While not in the Top Ten Euro crime films, KILLER COP is an excellent and engaging thriller that benefits tremendously from its excellent cast and well-developed characters. It’s too bad that Luciano Ercoli never made another cop thriller because this is one of the finest films he made in a career that was all too short. The wonderful English fandub is a joy to behold and without doubt the best way to appreciate this underrated gem. Very highly recommended.

(Johan Melle)

Roma a mano armata

Roma a mano armata (Umberto Lenzi, 1976)

aka Rome Armed To The Teeth / The Tough Ones / Assault With a Deadly Weapon / Die Viper

Downtown Rome in the mid 1970s was a tough place for the local Police. Purse snatchers prowl the local parks, gangs of armed men turn over betting shops and spoiled rich kids get their kicks from raping young girls. Luckily, for anyone on the right side of the law, Inspector Leonardo Tanzi (Maurizio Merli) is on the local beat, cruising the streets in his Alfetta, ready and willing to run down injustice in a heartbeat. Unfortunately Tanzi’s superior, Vice questore Ruini (Arthur Kennedy), prefers justice to be served up in the time honoured manner – by the book and following the codes of conduct.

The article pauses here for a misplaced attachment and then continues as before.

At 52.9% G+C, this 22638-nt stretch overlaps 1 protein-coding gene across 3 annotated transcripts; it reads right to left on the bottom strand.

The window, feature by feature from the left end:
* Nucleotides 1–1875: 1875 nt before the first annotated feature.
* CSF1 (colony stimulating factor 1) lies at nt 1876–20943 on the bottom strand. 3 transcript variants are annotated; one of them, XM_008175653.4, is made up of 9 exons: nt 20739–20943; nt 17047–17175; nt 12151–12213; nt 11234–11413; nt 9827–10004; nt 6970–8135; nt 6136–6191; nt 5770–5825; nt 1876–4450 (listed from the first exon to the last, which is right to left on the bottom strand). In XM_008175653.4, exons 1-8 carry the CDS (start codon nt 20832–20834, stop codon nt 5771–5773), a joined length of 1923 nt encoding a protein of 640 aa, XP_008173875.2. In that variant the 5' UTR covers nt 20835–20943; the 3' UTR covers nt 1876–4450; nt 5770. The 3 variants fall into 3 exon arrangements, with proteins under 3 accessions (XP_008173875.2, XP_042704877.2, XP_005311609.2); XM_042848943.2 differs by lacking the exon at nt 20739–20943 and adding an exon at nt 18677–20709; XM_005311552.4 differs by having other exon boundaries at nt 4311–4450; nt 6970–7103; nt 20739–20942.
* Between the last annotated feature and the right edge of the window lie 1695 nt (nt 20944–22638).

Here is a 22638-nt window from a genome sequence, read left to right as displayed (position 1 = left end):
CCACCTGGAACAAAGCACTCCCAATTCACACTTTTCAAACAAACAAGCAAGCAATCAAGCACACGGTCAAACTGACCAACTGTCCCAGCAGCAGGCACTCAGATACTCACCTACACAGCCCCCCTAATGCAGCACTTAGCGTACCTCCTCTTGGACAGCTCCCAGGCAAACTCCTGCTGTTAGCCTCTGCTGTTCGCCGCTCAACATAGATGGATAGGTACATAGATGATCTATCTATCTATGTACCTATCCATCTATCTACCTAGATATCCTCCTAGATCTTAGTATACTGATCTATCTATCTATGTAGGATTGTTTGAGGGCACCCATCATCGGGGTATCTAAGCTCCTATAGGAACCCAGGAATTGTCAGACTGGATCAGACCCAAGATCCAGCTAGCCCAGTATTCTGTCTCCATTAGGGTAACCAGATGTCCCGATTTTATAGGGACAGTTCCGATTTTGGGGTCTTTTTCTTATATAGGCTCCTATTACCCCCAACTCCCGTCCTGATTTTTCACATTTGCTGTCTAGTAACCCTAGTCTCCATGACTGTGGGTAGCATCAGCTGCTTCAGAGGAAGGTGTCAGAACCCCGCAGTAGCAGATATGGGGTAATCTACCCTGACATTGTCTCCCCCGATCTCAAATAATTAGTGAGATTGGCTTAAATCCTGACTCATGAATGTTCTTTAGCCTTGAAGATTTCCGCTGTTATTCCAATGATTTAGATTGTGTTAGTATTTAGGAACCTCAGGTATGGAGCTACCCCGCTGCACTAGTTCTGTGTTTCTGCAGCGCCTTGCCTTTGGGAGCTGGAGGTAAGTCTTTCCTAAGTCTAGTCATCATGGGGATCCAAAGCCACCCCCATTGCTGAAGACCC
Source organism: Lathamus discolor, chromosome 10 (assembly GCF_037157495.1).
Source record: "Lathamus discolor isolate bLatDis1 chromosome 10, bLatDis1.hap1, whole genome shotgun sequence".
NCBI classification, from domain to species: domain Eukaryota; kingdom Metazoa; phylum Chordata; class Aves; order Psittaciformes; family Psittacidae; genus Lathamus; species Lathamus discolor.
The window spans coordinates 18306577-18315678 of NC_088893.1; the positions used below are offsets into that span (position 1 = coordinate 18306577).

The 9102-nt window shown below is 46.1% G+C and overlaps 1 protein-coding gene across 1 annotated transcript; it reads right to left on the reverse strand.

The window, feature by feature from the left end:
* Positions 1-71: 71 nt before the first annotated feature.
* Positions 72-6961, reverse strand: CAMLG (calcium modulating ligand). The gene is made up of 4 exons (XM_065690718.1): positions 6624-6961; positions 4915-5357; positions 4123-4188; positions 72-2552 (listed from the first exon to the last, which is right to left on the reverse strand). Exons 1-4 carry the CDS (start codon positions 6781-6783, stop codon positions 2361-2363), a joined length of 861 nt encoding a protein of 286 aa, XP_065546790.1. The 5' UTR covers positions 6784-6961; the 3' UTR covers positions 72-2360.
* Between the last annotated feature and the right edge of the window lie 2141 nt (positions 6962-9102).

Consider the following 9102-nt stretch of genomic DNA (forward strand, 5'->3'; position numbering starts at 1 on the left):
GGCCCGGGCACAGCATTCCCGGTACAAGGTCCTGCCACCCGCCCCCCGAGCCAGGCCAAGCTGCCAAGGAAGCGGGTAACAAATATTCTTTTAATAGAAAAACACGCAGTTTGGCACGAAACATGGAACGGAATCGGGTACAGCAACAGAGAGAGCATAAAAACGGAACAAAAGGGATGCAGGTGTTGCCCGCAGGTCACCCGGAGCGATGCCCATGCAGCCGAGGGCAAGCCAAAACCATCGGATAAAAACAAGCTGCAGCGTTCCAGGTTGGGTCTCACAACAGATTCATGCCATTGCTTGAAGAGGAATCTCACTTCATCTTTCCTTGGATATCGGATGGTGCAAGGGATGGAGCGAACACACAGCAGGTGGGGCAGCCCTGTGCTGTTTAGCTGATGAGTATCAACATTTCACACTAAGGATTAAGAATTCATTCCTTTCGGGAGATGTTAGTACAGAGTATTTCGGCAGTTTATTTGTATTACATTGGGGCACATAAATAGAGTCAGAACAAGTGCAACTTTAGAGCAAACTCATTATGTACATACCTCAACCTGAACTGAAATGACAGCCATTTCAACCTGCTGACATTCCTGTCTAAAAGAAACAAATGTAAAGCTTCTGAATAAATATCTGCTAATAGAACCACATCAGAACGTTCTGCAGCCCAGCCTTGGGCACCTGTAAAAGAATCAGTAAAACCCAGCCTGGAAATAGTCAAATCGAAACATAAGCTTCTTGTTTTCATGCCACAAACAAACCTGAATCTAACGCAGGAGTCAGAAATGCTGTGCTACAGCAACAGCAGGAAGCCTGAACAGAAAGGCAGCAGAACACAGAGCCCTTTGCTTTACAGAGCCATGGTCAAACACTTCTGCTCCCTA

Following a lead Tanzi brings in Vincenzo Moretto (Tomas Milian) a hunchbacked slaughterhouse worker who has more than few crooked business sidelines. Sitting him in a darkened room, with only a lamp on his face, Tanzi takes the official interrogation procedures and throws them in the bin, resulting in Morreto being hospitalised and Tanzi up before his boss. Taking a dressing down and being told that Morreto will be released without charge incenses Tanzi. Adding insult to injury Ruini also demotes him to an office job. Officially off the streets Tanzi uses his spare time to carry on his investigations into Morreto and the links he may have to Tony (Ivan Rassimov), a drug dealer who’s keeping a missing girl strung out on smack up in his apartment…